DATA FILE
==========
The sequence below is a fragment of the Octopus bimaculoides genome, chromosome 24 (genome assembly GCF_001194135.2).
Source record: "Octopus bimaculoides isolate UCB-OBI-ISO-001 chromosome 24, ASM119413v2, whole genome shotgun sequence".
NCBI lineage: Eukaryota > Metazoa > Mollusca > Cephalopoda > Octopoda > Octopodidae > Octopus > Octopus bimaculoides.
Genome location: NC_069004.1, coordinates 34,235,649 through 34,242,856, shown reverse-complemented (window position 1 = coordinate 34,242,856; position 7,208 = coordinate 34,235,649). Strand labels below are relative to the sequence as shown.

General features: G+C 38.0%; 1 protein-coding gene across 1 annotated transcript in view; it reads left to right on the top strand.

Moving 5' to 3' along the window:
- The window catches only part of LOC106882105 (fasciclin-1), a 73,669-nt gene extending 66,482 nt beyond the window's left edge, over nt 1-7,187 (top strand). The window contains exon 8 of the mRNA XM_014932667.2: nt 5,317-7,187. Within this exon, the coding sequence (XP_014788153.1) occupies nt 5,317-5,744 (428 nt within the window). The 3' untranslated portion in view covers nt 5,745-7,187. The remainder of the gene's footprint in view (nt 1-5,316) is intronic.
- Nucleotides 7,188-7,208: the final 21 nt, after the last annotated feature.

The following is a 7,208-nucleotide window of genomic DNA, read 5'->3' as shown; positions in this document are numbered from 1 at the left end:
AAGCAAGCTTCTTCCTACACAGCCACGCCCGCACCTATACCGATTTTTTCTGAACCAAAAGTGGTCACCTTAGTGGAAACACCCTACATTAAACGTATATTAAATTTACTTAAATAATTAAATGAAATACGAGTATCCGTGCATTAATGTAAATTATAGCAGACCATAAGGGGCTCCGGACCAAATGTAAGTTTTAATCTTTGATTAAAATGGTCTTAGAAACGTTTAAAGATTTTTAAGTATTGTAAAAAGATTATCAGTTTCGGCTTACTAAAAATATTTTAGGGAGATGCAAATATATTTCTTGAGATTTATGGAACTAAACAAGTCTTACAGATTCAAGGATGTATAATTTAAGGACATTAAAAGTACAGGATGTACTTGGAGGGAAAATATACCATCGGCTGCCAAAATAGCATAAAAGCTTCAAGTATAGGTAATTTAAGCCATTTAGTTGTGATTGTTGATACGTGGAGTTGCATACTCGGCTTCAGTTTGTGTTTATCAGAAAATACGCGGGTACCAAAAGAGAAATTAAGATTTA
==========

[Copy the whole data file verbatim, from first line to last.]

The sequence below is a fragment of the Octopus bimaculoides genome, chromosome 24 (genome assembly GCF_001194135.2).
Source record: "Octopus bimaculoides isolate UCB-OBI-ISO-001 chromosome 24, ASM119413v2, whole genome shotgun sequence".
NCBI lineage: Eukaryota > Metazoa > Mollusca > Cephalopoda > Octopoda > Octopodidae > Octopus > Octopus bimaculoides.
Genome location: NC_069004.1, coordinates 34,235,649 through 34,242,856, shown reverse-complemented (window position 1 = coordinate 34,242,856; position 7,208 = coordinate 34,235,649). Strand labels below are relative to the sequence as shown.

General features: G+C 38.0%; 1 protein-coding gene across 1 annotated transcript in view; it reads left to right on the top strand.

Moving 5' to 3' along the window:
- The window catches only part of LOC106882105 (fasciclin-1), a 73,669-nt gene extending 66,482 nt beyond the window's left edge, over nt 1-7,187 (top strand). The window contains exon 8 of the mRNA XM_014932667.2: nt 5,317-7,187. Within this exon, the coding sequence (XP_014788153.1) occupies nt 5,317-5,744 (428 nt within the window). The 3' untranslated portion in view covers nt 5,745-7,187. The remainder of the gene's footprint in view (nt 1-5,316) is intronic.
- Nucleotides 7,188-7,208: the final 21 nt, after the last annotated feature.

The following is a 7,208-nucleotide window of genomic DNA, read 5'->3' as shown; positions in this document are numbered from 1 at the left end:
AAGCAAGCTTCTTCCTACACAGCCACGCCCGCACCTATACCGATTTTTTCTGAACCAAAAGTGGTCACCTTAGTGGAAACACCCTACATTAAACGTATATTAAATTTACTTAAATAATTAAATGAAATACGAGTATCCGTGCATTAATGTAAATTATAGCAGACCATAAGGGGCTCCGGACCAAATGTAAGTTTTAATCTTTGATTAAAATGGTCTTAGAAACGTTTAAAGATTTTTAAGTATTGTAAAAAGATTATCAGTTTCGGCTTACTAAAAATATTTTAGGGAGATGCAAATATATTTCTTGAGATTTATGGAACTAAACAAGTCTTACAGATTCAAGGATGTATAATTTAAGGACATTAAAAGTACAGGATGTACTTGGAGGGAAAATATACCATCGGCTGCCAAAATAGCATAAAAGCTTCAAGTATAGGTAATTTAAGCCATTTAGTTGTGATTGTTGATACGTGGAGTTGCATACTCGGCTTCAGTTTGTGTTTATCAGAAAATACGCGGGTACCAAAAGAGAAATTAAGATTTA